You and Josh Hamilton both debuted in 2007 with the Reds and quickly established yourselves with breakout years. What are your memories of playing with Josh, and of being around him?
It was unreal. The guy hadn’t played above A ball I think for 3 years, he hadn’t played baseball because of his personal struggles, we all know about those. He came out in big league spring training and hit like .450, it was like he was The Natural man. He was just a strong guy, he could run, he could throw, he could hit for power. He went through some health issues that year because it had been so long since he had been through a full season, but he actually had a pretty strong year. I can’t recall his exact numbers, but I think he hit .270 or so with 15 to 20 homers. He’s just a raw overall talent man, he’s still one of the best players in the game when he can stay on the field. I don’t think his year this year went as good as he’d have liked, but the Angels are in the playoffs, and obviously he’s always going to be one of the guys in that lineup, it’s pretty imposing.
Speaking of that, who is your World Series pick?
(Sighs) Man, I tell you, not playing against many National League teams, I didn’t get to see the Nationals at all. We did play against the Giants, but for me, it always comes down to pitching and defense it seems like in the playoffs and World Series. I don’t know if we saw a better defensive team than in the 3 games we played the Giants. They were just so solid defensively, and we saw what Bumgarner could do on Wednesday. He’s obviously kind of pitched himself into that Ace role over there.
On the flip side you’ve got the Nationals with the good arms they’ve got too, they’re a good athletic team. It’s tough for me, but I played against the Tigers all year, and you’ve got Scherzer, Verlander, those two guys and Sanchez who is actually healthy again pitching. When you’ve got guys who can throw up zeroes, and a lineup that can rattle off runs pretty quick, we played them the most of anybody this year, so I’d have to go with the Tigers. A good friend of mine Joe Nathan shutting the door for them, he struggled a bit this year, but he’s a guy I’m going to be rooting for as well as that whole team. They’re representing our whole division, so I’m going with the Tigers.
I was trying to look up some of your numbers against Derek Jeter, they kind of confused me though, I’d probably need Brian Kenny or somebody at MLB Network to explain it to me. What are your memories of playing against Derek, did you get to talk to him at all this year?
I never talked to him, but he was one of those figures who left his mark on the game. He was one of those guys who played in the spotlight as long as he did playing with one team as long as he did, he was on some of the best teams in the history of the game, and always seemed to come up clutch for them. I don’t think you ever could have predicted him going out the way he did at Yankee Stadium. As soon as that game was over and we heard what he did that night when he tied the game in the 7th and then got the winning hit in the 9th, that pretty much sums up his career right there. He was as clutch as you can get, offensively and defensively. He’s just one of those guys who is an athlete and ballplayer, he was always in the right place, at the right time.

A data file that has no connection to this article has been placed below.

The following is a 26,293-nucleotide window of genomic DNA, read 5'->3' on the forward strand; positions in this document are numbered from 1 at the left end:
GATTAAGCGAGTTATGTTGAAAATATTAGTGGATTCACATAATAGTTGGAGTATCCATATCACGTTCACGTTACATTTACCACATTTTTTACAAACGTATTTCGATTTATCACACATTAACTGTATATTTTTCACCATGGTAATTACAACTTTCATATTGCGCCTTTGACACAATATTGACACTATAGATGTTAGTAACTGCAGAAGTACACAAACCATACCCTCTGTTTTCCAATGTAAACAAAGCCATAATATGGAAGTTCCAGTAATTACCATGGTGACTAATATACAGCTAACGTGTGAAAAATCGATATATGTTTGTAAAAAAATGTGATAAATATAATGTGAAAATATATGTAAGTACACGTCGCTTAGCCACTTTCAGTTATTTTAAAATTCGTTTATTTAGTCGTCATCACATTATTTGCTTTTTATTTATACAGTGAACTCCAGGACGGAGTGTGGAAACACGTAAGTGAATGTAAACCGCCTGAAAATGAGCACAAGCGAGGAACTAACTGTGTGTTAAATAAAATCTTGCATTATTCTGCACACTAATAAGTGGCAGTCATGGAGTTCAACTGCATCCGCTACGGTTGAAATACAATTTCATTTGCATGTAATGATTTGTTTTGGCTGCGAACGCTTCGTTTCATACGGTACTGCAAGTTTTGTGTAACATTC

I don’t think I faced him more than 2 or 3 times, but I do know that the last time I faced him at home this year he got a single off of me. (Chuckles) So I did my part, I added onto that hit total in some way. He was definitely one of the all time greats. My second year in the big leagues in 2008, when I was with Cincinnati, we went to play the Yankees at old Yankee Stadium. Some friends of mine were in town, and I left some tickets, they sat behind home plate. I faced Jeter that night, I think I got him to ground out, I’m not 100% on that. But they took a picture of him digging in the box, and I’m taking the sign, and the old Yankee Stadium is in the background, and they blew the picture up and framed it for me. That’s one thing that’s pretty cool, and is still up on my shelf right now. I’ve always been a big baseball fan and appreciated it from a fan’s perspective even after playing for quite a few years; I still love watching the game. Unfortunately I’m not a part of the playoffs, but it’s something I enjoy watching, and I’ll watch as much as I can in the next few weeks.
What do you think the Twins have to do to make it back to the playoffs next year?
(Sighs) I just think our expectations have to be raised a little bit. For 3 or 4 years now we’ve been trying to rebuild, and trying to give certain guys a chance. I just think accountability is big in this game, you can try to prod guys to work hard and get better at certain things, but at the end of the day you’ve got to look yourself in the mirror and hold yourself accountable. It’s not for lack of effort at all, but that organization through the 2000’s was pretty good. I’ve got a team option for next year, so it’s not really up to me whether I’m back or not. I don’t look for this to go on much longer, like I said that city and organization was pretty dominant through the 2000’s. They played the game hard, and the right way. Terry Ryan was there through all of that and he’s back now, he has a really good idea of what he wants to do. I look for it to get better sooner than later, that’s for sure, whether I’m a part of it or not, I don’t think this struggle will last much longer for them.